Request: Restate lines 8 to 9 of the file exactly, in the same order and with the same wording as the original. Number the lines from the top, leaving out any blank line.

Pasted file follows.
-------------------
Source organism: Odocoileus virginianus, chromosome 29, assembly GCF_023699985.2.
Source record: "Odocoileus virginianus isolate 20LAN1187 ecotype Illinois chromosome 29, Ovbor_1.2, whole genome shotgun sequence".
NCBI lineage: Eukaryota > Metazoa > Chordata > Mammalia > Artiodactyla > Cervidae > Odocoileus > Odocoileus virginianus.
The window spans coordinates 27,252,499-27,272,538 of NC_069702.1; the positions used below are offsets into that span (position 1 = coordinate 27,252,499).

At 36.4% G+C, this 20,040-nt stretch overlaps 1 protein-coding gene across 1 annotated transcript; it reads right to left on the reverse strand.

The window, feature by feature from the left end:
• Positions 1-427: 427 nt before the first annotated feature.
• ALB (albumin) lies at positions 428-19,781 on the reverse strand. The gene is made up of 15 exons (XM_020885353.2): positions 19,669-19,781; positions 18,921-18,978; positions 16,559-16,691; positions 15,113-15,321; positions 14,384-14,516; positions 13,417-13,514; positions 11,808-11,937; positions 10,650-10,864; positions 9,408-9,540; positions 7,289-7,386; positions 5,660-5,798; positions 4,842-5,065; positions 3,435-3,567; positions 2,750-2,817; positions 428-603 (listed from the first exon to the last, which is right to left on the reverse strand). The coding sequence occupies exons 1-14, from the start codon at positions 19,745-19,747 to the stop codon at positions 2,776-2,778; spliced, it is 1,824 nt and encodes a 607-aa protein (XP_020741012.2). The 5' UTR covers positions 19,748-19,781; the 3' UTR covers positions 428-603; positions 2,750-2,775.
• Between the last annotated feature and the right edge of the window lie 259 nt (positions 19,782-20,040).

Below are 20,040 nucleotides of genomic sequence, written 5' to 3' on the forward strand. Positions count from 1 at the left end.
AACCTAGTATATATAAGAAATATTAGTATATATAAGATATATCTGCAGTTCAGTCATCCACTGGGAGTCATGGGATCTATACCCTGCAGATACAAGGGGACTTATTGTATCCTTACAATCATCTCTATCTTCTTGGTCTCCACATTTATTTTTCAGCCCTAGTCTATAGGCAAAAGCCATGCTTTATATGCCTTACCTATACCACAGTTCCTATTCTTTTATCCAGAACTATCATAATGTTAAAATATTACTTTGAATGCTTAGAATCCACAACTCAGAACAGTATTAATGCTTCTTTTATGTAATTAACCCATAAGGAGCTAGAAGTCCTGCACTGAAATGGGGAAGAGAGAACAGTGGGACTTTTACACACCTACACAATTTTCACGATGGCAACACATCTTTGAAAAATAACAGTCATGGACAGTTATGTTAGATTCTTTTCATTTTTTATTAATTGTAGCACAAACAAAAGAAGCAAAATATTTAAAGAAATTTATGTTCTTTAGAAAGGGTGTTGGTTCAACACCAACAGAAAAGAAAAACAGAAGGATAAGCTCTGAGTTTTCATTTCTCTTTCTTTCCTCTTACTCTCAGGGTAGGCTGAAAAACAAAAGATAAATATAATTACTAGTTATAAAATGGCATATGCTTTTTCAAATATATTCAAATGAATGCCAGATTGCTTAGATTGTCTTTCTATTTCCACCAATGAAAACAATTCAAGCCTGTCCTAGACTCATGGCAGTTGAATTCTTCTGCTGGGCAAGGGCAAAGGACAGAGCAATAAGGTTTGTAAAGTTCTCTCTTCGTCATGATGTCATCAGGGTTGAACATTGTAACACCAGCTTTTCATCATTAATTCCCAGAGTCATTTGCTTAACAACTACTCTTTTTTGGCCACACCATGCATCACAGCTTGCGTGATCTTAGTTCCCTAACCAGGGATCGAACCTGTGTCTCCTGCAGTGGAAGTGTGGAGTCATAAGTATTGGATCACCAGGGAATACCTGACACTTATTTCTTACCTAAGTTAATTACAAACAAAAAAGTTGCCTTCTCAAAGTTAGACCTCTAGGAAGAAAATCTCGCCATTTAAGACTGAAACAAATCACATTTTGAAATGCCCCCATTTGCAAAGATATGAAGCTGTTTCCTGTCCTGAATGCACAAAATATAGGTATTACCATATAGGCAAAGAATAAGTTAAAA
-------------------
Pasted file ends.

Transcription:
• ALB (albumin) lies at positions 428-19,781 on the reverse strand. The gene is made up of 15 exons (XM_020885353.2): positions 19,669-19,781; positions 18,921-18,978; positions 16,559-16,691; positions 15,113-15,321; positions 14,384-14,516; positions 13,417-13,514; positions 11,808-11,937; positions 10,650-10,864; positions 9,408-9,540; positions 7,289-7,386; positions 5,660-5,798; positions 4,842-5,065; positions 3,435-3,567; positions 2,750-2,817; positions 428-603 (listed from the first exon to the last, which is right to left on the reverse strand). The coding sequence occupies exons 1-14, from the start codon at positions 19,745-19,747 to the stop codon at positions 2,776-2,778; spliced, it is 1,824 nt and encodes a 607-aa protein (XP_020741012.2). The 5' UTR covers positions 19,748-19,781; the 3' UTR covers positions 428-603; positions 2,750-2,775.
• Between the last annotated feature and the right edge of the window lie 259 nt (positions 19,782-20,040).